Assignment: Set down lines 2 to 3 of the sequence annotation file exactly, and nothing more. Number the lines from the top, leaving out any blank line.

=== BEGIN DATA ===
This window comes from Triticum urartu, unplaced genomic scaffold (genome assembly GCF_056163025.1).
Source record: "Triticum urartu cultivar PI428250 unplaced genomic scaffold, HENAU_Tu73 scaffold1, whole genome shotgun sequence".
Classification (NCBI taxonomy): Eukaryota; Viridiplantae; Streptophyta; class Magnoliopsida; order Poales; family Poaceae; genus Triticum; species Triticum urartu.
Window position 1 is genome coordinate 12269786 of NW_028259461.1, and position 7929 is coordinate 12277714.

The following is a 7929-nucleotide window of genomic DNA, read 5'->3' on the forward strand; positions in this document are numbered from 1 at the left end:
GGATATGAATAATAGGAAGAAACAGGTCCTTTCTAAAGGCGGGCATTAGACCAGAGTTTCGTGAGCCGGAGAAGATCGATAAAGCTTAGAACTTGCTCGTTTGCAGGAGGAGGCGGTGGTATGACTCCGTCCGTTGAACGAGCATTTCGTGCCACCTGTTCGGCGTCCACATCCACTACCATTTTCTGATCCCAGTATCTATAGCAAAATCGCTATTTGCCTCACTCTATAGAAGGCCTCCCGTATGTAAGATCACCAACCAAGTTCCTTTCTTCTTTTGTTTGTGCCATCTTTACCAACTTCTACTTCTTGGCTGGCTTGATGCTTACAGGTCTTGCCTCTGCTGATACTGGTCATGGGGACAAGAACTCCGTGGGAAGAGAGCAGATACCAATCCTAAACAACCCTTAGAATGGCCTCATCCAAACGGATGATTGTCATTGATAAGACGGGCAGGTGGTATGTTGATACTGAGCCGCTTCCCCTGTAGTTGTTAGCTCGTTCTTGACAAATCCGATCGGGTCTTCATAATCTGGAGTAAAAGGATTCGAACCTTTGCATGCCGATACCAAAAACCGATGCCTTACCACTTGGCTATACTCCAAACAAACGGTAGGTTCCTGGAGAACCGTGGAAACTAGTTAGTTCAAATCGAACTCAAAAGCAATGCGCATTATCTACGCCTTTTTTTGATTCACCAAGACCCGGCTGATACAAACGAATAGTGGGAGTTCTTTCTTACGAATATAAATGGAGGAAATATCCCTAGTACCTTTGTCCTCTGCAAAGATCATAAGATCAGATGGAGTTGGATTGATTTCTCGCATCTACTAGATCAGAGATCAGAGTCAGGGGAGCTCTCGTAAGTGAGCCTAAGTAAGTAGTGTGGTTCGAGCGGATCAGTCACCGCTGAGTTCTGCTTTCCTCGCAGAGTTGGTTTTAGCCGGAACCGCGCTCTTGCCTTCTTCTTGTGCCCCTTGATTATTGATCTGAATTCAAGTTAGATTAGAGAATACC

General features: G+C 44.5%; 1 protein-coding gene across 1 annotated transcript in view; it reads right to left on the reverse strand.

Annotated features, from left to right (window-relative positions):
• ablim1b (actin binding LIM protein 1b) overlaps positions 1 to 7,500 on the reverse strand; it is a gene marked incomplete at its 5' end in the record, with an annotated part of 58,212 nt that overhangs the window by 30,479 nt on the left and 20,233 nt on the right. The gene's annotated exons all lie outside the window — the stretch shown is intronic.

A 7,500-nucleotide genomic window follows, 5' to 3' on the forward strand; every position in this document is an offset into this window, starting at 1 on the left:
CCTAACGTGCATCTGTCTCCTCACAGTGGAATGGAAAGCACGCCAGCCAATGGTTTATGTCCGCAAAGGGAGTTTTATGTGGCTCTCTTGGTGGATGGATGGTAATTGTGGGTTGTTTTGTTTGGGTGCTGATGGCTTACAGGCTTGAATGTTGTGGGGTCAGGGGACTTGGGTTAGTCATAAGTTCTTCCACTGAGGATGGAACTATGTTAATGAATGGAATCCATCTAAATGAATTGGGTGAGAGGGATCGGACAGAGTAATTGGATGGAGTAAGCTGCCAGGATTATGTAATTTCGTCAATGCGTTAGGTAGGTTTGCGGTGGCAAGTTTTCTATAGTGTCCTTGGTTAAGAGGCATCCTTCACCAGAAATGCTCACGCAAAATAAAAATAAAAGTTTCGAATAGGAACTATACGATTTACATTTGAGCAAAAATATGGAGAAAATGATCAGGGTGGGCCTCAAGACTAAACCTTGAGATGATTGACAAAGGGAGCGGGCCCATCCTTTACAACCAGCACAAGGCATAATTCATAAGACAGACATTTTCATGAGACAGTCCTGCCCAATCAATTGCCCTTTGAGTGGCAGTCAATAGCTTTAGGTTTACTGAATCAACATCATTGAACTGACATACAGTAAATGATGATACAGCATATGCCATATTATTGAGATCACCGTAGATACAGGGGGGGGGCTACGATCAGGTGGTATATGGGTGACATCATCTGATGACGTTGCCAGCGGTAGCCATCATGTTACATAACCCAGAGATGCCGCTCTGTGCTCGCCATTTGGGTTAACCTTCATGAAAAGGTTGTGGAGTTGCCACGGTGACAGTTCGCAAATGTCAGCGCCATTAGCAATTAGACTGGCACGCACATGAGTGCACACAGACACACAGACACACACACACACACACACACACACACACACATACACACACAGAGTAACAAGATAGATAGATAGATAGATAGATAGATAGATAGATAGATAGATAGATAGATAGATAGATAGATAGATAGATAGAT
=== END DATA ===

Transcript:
Source record: "Triticum urartu cultivar PI428250 unplaced genomic scaffold, HENAU_Tu73 scaffold1, whole genome shotgun sequence".
Classification (NCBI taxonomy): Eukaryota; Viridiplantae; Streptophyta; class Magnoliopsida; order Poales; family Poaceae; genus Triticum; species Triticum urartu.